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Hey silvy,

If I remember correctly (I don't have the book and it's been a while) the book perky mentioned (The Great Russian Dancers) classed Osipenko as one of the beautiful ballerinas (I'm sure that's not the words that were used) along with Tamara Karsavina. Since seeing that I've been wildly curious about her myself.

Thanks for bringing her up here. I've been enjoying imensely people's personal knowledge of her.

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To answer the question as to what Ossipenko is doing right now, I can confirm that she is now acting as the personal coach to the leading dancer of the St Petersburg Ballet Theatre, Irina Kolesnikova.

Also listed as members of the teaching staff of this company are Lubov Kunakova and Svetlana Yefrimova, both former Kirov principals.

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Osipenko has a substantial speaking part (a large 'cameo') in the movie 'Russian Ark'. This film is quite amazing -- taken in one long (90 minutes+), continuous shot, as the cameraman walks through St. Petersburg's Hermitage. It pays tribute to the history of the great city in its 300th anniversary by presenting an 'ark' of its great characters, as each reacts to the art in a particular gallery. Osipenko is seen in the Rembrandt gallery.

The final 10 minutes of the film features a gala ball with the entire Mariinski-Kirov Ballet as waltzing courtiers, and Gergiev conducting the Mariinsky Theater orchestra. I spotted Assylmuratova, Chenchikova and other 'greats' among the dancers. You can't blink or you will miss some of them.

I'm not sure if this film has made it to America. The DVD was released in Russia not too long ago. It's worth it just to see Osipenko 'pontificate' on the glories of Rembrandt (and she looks great).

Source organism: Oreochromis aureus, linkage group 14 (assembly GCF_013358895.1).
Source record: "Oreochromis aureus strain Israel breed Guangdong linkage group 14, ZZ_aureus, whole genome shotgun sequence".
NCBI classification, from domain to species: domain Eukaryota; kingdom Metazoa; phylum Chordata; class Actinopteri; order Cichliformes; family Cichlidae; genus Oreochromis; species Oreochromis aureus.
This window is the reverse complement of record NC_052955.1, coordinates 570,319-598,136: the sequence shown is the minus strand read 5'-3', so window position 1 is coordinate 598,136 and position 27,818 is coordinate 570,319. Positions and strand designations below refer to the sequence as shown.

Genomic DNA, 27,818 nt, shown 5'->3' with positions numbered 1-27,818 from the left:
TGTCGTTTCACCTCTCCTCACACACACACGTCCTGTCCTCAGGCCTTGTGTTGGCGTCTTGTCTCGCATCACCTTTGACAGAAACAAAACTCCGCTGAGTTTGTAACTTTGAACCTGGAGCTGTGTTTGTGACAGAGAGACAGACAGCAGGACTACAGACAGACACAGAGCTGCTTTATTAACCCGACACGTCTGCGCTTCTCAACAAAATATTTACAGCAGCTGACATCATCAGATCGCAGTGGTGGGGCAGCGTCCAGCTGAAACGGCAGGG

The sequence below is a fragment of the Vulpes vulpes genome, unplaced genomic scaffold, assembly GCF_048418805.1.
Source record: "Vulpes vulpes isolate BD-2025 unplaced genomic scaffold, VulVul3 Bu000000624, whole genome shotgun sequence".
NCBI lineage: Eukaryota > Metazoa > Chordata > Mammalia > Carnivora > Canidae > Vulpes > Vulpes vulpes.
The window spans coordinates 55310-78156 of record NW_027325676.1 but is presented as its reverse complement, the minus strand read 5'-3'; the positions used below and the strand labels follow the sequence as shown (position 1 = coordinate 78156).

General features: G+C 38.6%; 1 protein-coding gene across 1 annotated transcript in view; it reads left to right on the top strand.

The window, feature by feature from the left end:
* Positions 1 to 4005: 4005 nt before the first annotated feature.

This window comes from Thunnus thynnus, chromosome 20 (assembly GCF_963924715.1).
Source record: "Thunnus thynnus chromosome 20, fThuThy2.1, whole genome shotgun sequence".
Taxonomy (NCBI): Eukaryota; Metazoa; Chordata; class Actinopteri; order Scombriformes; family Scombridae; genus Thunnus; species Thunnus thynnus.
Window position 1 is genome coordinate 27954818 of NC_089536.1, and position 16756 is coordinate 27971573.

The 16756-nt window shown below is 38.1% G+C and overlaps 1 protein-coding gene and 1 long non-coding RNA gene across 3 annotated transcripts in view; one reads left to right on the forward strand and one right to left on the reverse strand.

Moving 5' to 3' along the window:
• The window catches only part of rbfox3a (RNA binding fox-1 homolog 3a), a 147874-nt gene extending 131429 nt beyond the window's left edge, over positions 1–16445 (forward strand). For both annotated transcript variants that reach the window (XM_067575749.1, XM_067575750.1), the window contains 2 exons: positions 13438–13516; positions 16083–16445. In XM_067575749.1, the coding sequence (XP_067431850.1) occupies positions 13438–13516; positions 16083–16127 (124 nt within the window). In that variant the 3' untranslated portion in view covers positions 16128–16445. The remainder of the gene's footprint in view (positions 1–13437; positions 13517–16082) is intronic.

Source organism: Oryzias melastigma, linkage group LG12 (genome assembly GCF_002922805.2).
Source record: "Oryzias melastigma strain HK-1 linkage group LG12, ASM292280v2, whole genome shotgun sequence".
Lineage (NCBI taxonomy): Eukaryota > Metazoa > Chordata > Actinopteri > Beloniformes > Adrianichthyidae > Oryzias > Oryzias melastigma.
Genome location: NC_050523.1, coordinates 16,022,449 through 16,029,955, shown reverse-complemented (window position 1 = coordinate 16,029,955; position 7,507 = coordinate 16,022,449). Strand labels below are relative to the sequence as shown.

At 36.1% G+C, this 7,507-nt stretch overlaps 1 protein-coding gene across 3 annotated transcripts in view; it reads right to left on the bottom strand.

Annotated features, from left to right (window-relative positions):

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RUSSIAN ARK is now out in the States too, on DVD.

Ossipenko is featured in the scene in front of the Hermitage's great DANAE, the Rembrandt that was defaced some years back by a vandal, who threw acid on it, or something like that. it was subsequently restored and perhaps was chosen for the scene w/ A.O. because of that?

A.O. danced in the kirov's 1970 London season at Royal Fest. Hall, which included wrapping up after Makarova defected. she danced the Mistress of the Copper Mt. in that season, which concluded w/ a brief stint in Amsterdam.

Oddly among my many souvenir postcards of the run i seem to have none of A.O.

if i had any special ones i'd have posted them.

one of my more memorable moments so far as this kirov ballerina is concerned comes from having seen her perform as berthe in hartford ballet's kirk peterson staging of GISELLE. as she was holding the lifeless giselle in her arms at the end of act 1, & as albrecht tried to show his grief by throwing himself on giselle, ossipenko's berthe took albrecht by the hair at the back of his head, and peeled him off and away from giselle with a deliberate and dramatic gesture that bone chilling. it seemed as if she had really grabbed the culprit by the hairs on the back of his neck and hypnotically tore him out of the picture. it was quite intense, hypnotic and effective.

(i think the only footage of A. O. on video commercially is that of the ICE MAIDEN and SWAN LAKE mentioned earlier here.)